But to be truly non-partisan is to belong to no party, and it is entirely possible to be that, and be political, because political thoughts and partisan actions are two different things.
Everybody is political. That was drilled into me straight from Political Science 101 (okay, maybe the professor in question had a bit of a bias there), but there’s nothing wrong with being political. Being political is simply a matter of having an opinion, and working with others to act on that opinion. I as an individual have a right to an opinion about what I believe the goals of society should be, and how society should marshall its scarce resources towards meetings those goals. As I am an individual, it is almost certain that should I encounter another individual, my opinions about what we should do and how we should do it will differ from their opinions about what we should do and how we should do it. As we are both individuals within society, we’re going to have to find a way to work out those differences and come up with a common policy.
That’s true and basic politics. It occurs every time two or more individuals meet to decide upon something, from foreign policy to what roads should be built where, to what we should have for lunch. As we are all individuals entitled to our own opinions, and as we share the society in which we live, the meeting of minds that takes place in working out these differences of opinion is not just inevitable, it’s a necessary component of our democracy without which civil society wouldn’t exist.
So I am political. I have opinions. I believe that we as a society need to invest more in education and in public transportation. I believe that governments should be open, accountable and as transparent as possible. I believe that, after building and maintaining the infrastructure that sustains us, our governments should leave us alone as much as possible. I believe we should balance our budgets when possible, and that good, effective and efficient government costs money, and if we want it, we have to pay for it.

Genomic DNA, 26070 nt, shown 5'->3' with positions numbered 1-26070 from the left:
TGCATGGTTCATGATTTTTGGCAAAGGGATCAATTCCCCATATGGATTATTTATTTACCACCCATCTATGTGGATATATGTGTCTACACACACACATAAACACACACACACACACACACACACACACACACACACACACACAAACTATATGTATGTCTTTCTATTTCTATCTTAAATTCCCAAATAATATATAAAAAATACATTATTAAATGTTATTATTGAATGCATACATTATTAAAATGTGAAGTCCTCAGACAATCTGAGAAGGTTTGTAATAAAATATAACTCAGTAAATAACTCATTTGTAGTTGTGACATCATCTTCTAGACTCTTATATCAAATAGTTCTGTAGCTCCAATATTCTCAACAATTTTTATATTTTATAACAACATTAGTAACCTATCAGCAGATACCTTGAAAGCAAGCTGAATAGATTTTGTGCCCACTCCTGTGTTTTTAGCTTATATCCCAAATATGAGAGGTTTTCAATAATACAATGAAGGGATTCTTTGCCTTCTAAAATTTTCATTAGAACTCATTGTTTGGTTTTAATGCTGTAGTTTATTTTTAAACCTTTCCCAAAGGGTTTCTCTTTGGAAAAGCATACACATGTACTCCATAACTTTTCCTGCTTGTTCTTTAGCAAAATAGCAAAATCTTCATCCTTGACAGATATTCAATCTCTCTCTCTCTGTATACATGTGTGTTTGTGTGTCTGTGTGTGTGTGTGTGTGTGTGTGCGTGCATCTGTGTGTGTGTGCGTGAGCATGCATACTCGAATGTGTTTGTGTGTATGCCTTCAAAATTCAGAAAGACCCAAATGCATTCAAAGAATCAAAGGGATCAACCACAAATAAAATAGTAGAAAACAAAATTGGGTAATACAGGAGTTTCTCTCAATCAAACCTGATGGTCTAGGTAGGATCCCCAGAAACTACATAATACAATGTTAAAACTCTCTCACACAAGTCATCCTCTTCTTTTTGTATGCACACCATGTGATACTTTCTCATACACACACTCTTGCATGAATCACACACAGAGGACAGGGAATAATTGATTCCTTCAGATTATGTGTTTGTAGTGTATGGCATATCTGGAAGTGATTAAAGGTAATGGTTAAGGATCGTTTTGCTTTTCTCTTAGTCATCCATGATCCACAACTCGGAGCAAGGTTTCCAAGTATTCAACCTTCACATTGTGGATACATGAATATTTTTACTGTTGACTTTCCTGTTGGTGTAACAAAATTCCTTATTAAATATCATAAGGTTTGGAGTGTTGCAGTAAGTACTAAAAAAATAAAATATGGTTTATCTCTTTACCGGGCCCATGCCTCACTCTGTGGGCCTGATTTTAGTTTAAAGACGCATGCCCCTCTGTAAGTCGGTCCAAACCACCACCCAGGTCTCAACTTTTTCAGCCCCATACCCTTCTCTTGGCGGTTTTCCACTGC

All of that makes me political. Does that make me partisan? No.
Because being partisan refers specifically to a subset of politics. This occurs when groups of individuals, having agreed to a set of basic goals for society, now band together into a party to advocate for those goals. It seems a natural component of our society; individuals seem to like to group. But the paradox of this activity (and it happens throughout all aspects of society), is that by joining such groups, individuals often subsume elements of their own individuality. They hold opinions that are at odds with the opinions of the wider group, but they set these opinions aside to focus on their common goals. I would argue that the willingness individuals have for subsuming their individuality into the group (and the individual’s underlying reasons for doing so) defines just how partisan they are.
It’s no surprise to me that we have political parties. We get more done if we work together in groups than if we struggle along individually. The question is, why did you join the political party? Why are you staying in the political party? Are you advocating for the political party’s policies because you yourself believe in them and have come up with a rational argument for believing in them? Or are you advocating for the political party’s policies because the political party advocates for them? That’s the litmus test.
I consider myself non-partisan because I haven’t belonged to a political party in roughly eighteen years (my last political affair was with Mel Hurtig’s Nationals. It didn’t end well). I have a set of political opinions that I believe strongly in (I’ve explained some of what they are above). I believe that most, if not all, of these came about through my own life experience. I’ve been trained as an urban planner; I spent most of my formative years living in downtown Toronto not needing to drive. I flourished in school and have seen what a good education can do. I’ve relied on our health care system, and I’m grateful for the fact that I’m still financially solvent in the aftermath.